LIHUE — The Kauai Drug Court graduated its 22nd class on Friday, with five candidates who completed the jail diversionary program.
Judge Kathleen Watanabe presided over the graduation. She said that 142 individuals have completed the program in the past decade. Only 10 were charged for re-offending with a new drug charge, she said.
“That is an astounding success rate,” Watanabe said.
The graduates included Debra Numazawa, who said her 2011 arrest for drugs was a blessing in disguise. Her one hope is that her sobriety will have a positive effect on her family.
Numazawa said it was a difficult and long road to regain control of her life. She thanked the judges and Drug Court staff for believing in her when she could not believe in herself.
“Drug Court gave me the tools I needed to live a clean and sober life,” Numazawa said. “I now enjoy watching my grandchildren grow up and making lasting memories for them.”
Tori Ann Laranio, a senior probation officer in the Drug Court program, described Michael Montapert as a model candidate who remained 100 percent compliant throughout the program.
Montapert’s 2011 case involved methamphetamine and other drug charges. He thanked his family for unwavering support and the staff for allowing him to learn how to look at the problem.
“This was a second chance at life,” Montapert said.
Mario Rosa had a 2010 case involving theft and forgery to feed a drug habit. He said that his drug use sent his life into a downward spiral in a short time and that he obsessed with feeding the addiction.
Drug Court got off to a rough start, but he said the sanctions were well deserved and the additional time to complete the program helped him remain sober more than 700 days and counting.
“Thanks for not putting up with it,” Rosa said.
He credits NA and AA with providing the support that he needs to reinforce his desire to stay clean. He also thanked Love The Journey, the Salvation Army and the people he shares a half-way house with in his transition to a bright future.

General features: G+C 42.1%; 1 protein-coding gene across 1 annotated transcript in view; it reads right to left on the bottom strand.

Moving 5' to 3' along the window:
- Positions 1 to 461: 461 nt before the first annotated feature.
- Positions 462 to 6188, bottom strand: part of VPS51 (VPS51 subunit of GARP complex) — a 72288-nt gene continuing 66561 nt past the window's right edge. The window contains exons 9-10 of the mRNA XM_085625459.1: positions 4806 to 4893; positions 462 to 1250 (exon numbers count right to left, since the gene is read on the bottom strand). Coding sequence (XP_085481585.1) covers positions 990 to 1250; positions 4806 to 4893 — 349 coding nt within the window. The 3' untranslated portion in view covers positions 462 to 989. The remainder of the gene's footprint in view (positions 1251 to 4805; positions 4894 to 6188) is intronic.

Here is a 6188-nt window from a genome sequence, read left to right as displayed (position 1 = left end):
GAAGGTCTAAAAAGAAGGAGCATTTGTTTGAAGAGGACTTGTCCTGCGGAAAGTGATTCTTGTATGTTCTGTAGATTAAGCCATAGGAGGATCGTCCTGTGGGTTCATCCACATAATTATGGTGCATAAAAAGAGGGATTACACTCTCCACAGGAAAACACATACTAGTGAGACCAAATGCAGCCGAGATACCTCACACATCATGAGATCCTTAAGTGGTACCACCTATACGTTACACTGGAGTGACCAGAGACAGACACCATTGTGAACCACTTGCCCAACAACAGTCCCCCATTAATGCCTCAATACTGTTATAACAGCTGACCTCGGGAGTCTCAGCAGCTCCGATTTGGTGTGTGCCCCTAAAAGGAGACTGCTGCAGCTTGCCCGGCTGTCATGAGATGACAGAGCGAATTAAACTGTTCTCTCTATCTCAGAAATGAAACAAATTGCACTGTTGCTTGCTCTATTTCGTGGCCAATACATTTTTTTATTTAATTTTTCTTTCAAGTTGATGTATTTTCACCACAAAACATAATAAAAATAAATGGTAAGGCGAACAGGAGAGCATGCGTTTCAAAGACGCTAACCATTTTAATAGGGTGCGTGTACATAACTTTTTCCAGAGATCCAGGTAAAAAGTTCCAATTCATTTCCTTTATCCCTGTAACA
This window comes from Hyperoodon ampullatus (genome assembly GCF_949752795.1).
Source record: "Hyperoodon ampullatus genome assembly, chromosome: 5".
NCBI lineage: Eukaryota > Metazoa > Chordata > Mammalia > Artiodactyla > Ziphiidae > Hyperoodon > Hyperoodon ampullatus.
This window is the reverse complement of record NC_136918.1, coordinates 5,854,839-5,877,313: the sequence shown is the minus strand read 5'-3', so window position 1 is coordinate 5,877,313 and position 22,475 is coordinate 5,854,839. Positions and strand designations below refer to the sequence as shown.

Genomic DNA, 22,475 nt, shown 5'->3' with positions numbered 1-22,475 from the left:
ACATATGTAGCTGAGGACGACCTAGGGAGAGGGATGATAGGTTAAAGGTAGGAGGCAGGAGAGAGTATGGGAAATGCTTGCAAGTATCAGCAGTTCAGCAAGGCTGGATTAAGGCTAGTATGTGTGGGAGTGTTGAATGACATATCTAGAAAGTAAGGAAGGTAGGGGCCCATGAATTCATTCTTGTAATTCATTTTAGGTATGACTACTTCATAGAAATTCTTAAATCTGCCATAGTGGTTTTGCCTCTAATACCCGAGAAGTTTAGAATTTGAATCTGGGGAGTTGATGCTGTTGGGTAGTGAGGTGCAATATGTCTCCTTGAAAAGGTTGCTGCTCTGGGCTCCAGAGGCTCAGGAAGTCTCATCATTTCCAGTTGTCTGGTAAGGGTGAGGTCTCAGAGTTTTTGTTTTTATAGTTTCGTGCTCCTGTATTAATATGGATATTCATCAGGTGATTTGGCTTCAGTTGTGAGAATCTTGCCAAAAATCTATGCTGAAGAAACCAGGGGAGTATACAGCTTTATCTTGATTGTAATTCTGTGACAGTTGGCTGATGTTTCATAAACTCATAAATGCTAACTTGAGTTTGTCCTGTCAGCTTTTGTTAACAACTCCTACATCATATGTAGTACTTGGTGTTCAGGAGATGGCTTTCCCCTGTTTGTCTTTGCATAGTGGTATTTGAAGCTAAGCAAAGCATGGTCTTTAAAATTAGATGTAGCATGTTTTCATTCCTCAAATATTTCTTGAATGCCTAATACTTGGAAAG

“I also want to thank my family for having hope in me when I had lost all hope in myself,” he added.
James Kelly Deslondes said the time in jail related to arrests in two cases, dating back to 2010 for forgery and drug charges, allowed him to reflect on a life that said “was not much of a life at all.”
After trying to quit on his own several times, he said the pain of drug use became his “normal” way of life. He hadn’t seen the lifestyle he led as a problem until his arrest and the start of his sobriety behind bars.
Drug Court and the probation department got him to a place where he could begin, he said. After his son was born he said that changed him from someone who could not imagine himself with that responsibility to a person who has dedicated his life to being a good father.
“It was not an easy transition but I did learn,” Deslondes said.
April Rita, who had a 2008 case on dangerous drug charges, said her father’s love and support led to her choosing sobriety and that the Drug Court program supported her with his passing. She thanked her probation officer and the Women in Need program for believing in her and to God for continuing strength.
“I am truly grateful to all of you for staying with me in this journey,” Rita said.
Watanabe said it is significant to note that keeping nonviolent offenders out of prison will save taxpayers more than $50,000 a year. She said it is more important to note the program helps people find sobriety and begin working on re-building trust with families.
“Good luck and enjoy living clean and sober lives,” she said. “You have worked very hard to get to this point.
County Manager Nadine Nakamura said that it took commitment for the graduates to turn their lives around. She urged them to continue making positive changes with a collaboration of support and to strengthen ties to family and community.
‘Remember that you deserve to have a good life and to be an inspiration to others,” Nakamura said.